ASIS Witness to appear for Timor Leste at the Hague

ASIS witness to appear in East Timor legal battle
David Wroe and Tom Allard April 21, 2014
An international panel of jurists has ordered Australia to make available East Timor’s star witness – a former Australian spy – in a high-stakes legal battle between the two countries over $40 billion of disputed oil and gas reserves.
In a major blow to Australia, the panel of jurists has cleared the way for the former Australian Secret Intelligence Service officer to testify that he helped bug East Timor’s cabinet room during negotiations over the Greater Sunrise oil and gas fields.
East Timor is trying to have the agreement, which was struck in 2006 with Australia over the reserves in the Timor Sea, overturned on the grounds Canberra did not negotiate in good faith.
Australia tried to block the officer from testifying, on the grounds he would be breaching Australian national security laws. His passport has been cancelled and his house was raided in December by security agency ASIO.
ASIO also raided the home of East Timor’s Australian lawyer Bernard Collaery and seized more than a dozen documents including a statement the ASIS officer had given alleging the spying activities.
The latest ruling was made by an arbitral panel of three eminent jurists, which has jurisdiction over the dispute, based on the umbrella Timor Sea Treaty, which the two countries signed in 2002 shortly after East Timor gained its independence.
The panel has previously met in The Hague, regarded by convention as the city for international legal disputes. If it were to meet there again to hear the ASIS witness’ testimony, the Australian government would need to issue him a new passport or temporary travel documents.
However, it is understood that he could also give evidence via video link.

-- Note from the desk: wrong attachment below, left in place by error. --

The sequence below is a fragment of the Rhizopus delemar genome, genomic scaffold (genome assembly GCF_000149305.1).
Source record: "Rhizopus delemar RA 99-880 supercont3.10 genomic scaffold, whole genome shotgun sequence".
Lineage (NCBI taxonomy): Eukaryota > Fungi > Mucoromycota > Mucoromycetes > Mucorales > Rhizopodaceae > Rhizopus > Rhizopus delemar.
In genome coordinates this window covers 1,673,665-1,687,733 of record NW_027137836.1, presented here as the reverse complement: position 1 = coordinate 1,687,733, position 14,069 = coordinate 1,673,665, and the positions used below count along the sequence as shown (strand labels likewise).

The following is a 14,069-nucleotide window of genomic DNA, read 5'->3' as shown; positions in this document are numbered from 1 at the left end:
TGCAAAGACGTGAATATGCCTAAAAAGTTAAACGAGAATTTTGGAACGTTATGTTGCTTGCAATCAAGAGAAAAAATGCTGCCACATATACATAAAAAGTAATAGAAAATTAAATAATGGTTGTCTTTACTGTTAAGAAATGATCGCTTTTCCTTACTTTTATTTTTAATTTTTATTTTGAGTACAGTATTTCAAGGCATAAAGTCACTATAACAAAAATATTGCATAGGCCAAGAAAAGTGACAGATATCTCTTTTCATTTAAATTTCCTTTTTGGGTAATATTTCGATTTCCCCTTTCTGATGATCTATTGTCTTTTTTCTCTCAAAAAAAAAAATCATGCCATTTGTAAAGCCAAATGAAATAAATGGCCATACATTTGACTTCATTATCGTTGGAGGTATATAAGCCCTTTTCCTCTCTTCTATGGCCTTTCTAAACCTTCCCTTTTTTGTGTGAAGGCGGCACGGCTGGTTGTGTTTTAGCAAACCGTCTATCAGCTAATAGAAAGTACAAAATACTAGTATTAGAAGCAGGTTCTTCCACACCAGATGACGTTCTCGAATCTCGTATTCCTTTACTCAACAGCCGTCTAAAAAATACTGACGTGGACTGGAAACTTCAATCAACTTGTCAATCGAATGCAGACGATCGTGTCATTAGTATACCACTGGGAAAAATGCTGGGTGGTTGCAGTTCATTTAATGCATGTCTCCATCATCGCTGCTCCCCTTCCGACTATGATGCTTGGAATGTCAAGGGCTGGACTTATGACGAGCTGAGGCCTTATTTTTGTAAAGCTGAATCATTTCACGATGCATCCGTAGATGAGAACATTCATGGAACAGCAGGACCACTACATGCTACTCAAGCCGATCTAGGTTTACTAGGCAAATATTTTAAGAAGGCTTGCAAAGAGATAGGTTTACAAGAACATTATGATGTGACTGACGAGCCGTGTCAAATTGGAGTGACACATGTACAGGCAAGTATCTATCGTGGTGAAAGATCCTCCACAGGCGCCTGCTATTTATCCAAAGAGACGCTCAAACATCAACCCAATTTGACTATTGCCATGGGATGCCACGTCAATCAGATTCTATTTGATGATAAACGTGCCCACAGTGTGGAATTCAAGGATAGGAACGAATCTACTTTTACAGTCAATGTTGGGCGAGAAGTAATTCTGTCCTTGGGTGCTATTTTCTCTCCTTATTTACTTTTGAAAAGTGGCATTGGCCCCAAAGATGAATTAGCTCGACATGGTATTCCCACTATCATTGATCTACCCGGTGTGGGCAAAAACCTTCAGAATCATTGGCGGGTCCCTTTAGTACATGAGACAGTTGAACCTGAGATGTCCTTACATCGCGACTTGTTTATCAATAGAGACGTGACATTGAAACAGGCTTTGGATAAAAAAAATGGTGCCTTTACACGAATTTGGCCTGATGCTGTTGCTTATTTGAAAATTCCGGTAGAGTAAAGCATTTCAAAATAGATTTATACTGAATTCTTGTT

The 2006 agreement splits ownership of the reserves 50-50, even though they lie considerably closer to East Timor than Australia. The East Timor government is pushing to claim a considerably larger portion of the reserves than half.
The dispute has soured relations between Dili and Canberra.
Separate to the arbitration on the agreement itself, East Timor took Australia to the International Court of Justice in The Hague over the raids and seizure of documents in December.
East Timor demanded Australia seal the documents and return them either to Dili or to the court, and also that Australia stop spying. It raised concerns that Canberra was trying to gain advantage in the legal dispute.
However, Attorney-General George Brandis argued the raids and seizures were driven by Australia’s national security interests. He gave an extraordinary undertaking not to view the documents, a fear raised by East Timor given Senator Brandis is in charge of both ASIO and Australia’s case in the legal dispute.
The court ruled the documents be sealed and kept from Australian officials, although it did not order they be returned to Dili.
A spokesman for Senator Brandis said: “Until the tribunal determines otherwise, all decisions and orders of the tribunal are confidential to the parties. As such, it would be inappropriate to comment on the content of those orders.”